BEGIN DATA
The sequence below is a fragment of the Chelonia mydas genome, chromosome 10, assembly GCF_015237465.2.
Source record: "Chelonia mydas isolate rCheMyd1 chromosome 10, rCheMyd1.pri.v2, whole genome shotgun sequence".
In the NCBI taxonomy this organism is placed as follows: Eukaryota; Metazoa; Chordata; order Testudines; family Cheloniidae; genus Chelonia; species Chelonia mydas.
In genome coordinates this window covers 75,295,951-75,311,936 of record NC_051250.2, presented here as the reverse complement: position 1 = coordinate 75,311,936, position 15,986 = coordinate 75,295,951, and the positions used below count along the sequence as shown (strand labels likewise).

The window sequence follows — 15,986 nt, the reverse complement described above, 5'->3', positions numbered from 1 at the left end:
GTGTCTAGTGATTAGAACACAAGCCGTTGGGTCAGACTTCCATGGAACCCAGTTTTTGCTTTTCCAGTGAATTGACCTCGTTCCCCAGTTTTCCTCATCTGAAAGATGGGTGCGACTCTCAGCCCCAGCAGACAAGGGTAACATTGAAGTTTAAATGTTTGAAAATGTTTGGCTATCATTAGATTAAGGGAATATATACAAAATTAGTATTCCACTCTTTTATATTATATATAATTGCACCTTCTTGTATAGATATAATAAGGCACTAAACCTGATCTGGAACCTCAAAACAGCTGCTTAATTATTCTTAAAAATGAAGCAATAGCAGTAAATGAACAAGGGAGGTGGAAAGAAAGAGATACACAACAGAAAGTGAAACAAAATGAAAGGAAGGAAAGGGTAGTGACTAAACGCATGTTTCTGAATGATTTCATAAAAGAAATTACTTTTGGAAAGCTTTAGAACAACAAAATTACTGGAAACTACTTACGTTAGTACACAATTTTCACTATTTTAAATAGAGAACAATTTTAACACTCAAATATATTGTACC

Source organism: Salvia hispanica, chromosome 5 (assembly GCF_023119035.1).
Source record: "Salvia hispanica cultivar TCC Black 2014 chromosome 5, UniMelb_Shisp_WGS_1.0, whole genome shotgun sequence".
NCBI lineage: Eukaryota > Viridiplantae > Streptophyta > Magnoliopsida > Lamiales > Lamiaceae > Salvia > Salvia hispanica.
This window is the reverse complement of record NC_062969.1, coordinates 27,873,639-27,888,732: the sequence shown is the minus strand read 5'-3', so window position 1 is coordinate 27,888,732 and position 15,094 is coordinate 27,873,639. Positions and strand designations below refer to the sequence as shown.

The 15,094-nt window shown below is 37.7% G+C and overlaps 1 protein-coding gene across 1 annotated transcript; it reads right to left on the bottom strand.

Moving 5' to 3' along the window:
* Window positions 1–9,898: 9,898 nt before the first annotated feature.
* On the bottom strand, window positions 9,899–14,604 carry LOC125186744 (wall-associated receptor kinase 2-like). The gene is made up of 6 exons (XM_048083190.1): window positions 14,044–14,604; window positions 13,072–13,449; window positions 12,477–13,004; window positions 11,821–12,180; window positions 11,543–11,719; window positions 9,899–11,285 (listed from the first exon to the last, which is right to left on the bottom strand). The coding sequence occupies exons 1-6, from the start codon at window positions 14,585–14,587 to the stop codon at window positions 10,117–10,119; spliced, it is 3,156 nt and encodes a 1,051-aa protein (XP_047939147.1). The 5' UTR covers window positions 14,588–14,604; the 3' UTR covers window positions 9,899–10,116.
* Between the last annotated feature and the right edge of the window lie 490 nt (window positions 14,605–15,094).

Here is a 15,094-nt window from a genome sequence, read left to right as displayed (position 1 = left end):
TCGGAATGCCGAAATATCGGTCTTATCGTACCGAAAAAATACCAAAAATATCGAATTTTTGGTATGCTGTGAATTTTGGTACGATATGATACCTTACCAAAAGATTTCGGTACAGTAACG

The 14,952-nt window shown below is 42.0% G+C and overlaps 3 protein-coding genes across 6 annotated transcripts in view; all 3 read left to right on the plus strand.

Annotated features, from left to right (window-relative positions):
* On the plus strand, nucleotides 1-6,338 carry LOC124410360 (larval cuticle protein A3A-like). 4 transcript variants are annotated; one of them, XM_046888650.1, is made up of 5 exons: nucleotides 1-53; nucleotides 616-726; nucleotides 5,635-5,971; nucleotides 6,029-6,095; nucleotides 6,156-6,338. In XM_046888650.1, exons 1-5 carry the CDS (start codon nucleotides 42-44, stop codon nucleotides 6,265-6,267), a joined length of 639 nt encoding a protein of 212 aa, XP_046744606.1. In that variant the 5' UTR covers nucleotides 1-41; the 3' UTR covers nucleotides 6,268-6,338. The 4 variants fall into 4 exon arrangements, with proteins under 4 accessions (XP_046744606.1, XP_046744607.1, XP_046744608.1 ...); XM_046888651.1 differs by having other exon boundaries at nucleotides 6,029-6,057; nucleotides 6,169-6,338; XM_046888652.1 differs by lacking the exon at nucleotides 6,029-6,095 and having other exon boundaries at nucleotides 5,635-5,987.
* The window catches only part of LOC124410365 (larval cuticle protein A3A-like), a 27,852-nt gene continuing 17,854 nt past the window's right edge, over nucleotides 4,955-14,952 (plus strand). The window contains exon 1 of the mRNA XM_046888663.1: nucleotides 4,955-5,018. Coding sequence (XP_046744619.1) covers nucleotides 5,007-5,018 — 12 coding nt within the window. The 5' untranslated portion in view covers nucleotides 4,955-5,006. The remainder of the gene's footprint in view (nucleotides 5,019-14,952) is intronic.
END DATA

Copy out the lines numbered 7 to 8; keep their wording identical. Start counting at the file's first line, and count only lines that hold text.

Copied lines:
Source organism: Salvia hispanica, chromosome 5 (assembly GCF_023119035.1).
Source record: "Salvia hispanica cultivar TCC Black 2014 chromosome 5, UniMelb_Shisp_WGS_1.0, whole genome shotgun sequence".